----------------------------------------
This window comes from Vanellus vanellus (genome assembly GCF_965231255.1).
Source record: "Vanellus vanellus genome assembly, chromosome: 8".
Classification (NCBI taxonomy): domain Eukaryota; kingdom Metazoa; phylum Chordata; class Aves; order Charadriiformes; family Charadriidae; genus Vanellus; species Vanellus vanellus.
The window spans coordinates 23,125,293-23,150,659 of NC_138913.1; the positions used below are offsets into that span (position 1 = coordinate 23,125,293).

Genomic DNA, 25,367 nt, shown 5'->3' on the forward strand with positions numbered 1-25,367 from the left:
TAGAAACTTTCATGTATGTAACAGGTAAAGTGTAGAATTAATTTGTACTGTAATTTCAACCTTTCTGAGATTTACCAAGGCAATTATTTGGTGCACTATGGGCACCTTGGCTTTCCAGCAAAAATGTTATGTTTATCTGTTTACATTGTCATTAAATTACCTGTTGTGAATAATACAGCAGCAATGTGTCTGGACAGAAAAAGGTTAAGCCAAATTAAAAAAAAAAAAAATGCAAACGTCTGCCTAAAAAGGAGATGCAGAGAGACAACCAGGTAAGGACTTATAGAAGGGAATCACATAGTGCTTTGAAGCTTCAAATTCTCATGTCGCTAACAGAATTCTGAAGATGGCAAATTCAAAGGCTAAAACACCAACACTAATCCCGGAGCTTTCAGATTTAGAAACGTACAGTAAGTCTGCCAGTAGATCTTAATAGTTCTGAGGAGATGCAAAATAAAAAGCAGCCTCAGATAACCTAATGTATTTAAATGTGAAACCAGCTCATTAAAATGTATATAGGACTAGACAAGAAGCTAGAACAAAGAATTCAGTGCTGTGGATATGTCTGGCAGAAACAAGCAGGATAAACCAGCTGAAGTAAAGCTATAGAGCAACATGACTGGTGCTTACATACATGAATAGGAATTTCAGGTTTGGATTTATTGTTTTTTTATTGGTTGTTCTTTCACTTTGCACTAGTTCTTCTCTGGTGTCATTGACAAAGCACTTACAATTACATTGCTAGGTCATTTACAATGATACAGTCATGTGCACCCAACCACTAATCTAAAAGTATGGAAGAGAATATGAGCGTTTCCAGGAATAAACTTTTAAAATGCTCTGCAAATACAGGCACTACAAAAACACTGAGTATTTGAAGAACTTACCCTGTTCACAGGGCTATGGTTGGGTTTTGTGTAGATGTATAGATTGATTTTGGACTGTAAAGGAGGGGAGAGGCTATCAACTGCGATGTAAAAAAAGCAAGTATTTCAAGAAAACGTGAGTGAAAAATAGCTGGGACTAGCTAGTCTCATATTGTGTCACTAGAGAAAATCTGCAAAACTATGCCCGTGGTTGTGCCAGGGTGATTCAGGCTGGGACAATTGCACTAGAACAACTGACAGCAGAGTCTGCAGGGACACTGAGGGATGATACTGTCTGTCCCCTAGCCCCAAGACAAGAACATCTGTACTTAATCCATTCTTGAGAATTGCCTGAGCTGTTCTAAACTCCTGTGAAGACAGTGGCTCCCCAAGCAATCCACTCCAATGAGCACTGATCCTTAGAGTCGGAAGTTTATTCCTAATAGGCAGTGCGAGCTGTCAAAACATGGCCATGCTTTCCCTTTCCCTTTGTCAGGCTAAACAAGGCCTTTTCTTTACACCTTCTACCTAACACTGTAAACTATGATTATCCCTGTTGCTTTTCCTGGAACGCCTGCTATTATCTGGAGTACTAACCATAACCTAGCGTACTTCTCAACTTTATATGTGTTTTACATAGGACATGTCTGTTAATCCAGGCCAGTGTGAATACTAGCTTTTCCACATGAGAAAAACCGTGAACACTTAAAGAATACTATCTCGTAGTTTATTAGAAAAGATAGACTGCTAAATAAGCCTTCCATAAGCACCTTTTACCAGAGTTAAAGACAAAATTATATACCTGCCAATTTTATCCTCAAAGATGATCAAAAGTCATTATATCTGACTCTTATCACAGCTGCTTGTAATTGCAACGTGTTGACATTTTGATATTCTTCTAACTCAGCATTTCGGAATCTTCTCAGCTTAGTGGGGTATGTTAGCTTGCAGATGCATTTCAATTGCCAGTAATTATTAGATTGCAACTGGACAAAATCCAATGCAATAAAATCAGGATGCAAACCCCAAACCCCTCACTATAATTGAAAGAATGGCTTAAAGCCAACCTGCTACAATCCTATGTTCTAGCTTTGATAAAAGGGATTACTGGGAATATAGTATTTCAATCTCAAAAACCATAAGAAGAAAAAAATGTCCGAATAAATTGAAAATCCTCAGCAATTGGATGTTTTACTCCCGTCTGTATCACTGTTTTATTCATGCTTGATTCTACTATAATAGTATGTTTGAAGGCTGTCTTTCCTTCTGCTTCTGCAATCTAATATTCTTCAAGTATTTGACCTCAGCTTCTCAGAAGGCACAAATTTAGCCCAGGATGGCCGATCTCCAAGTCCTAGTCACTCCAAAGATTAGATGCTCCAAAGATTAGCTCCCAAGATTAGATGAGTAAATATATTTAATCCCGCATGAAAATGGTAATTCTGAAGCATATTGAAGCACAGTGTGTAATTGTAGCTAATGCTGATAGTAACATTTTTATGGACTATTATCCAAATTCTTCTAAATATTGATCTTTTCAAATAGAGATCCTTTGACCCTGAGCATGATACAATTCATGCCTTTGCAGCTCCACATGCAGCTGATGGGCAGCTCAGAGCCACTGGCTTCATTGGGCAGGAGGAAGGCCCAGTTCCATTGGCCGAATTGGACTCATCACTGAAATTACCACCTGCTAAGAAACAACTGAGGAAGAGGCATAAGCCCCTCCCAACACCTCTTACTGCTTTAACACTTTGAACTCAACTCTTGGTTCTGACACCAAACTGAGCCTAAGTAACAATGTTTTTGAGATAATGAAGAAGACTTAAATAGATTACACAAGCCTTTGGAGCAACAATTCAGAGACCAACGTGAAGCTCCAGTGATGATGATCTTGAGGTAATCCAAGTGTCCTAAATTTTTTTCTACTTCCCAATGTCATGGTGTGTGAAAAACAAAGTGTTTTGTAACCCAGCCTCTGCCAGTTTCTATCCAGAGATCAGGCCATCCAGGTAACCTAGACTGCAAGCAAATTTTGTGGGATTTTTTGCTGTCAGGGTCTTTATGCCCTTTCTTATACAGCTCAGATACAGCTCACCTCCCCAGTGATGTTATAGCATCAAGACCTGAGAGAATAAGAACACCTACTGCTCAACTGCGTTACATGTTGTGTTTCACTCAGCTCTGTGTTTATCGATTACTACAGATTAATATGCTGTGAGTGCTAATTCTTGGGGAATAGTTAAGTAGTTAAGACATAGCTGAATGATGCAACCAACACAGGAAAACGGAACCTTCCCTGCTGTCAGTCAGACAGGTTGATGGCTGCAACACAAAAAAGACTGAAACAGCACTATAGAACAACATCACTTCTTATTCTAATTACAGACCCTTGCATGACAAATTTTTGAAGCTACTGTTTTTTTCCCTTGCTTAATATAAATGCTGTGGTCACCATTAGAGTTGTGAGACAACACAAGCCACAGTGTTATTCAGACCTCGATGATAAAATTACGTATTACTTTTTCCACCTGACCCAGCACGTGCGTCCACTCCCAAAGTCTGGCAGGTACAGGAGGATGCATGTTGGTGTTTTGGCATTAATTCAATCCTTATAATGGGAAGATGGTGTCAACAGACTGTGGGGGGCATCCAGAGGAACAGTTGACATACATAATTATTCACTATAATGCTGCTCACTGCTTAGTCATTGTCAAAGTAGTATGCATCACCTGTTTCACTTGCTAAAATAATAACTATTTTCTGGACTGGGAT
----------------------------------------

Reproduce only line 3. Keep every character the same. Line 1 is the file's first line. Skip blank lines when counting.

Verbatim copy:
Classification (NCBI taxonomy): domain Eukaryota; kingdom Metazoa; phylum Chordata; class Aves; order Charadriiformes; family Charadriidae; genus Vanellus; species Vanellus vanellus.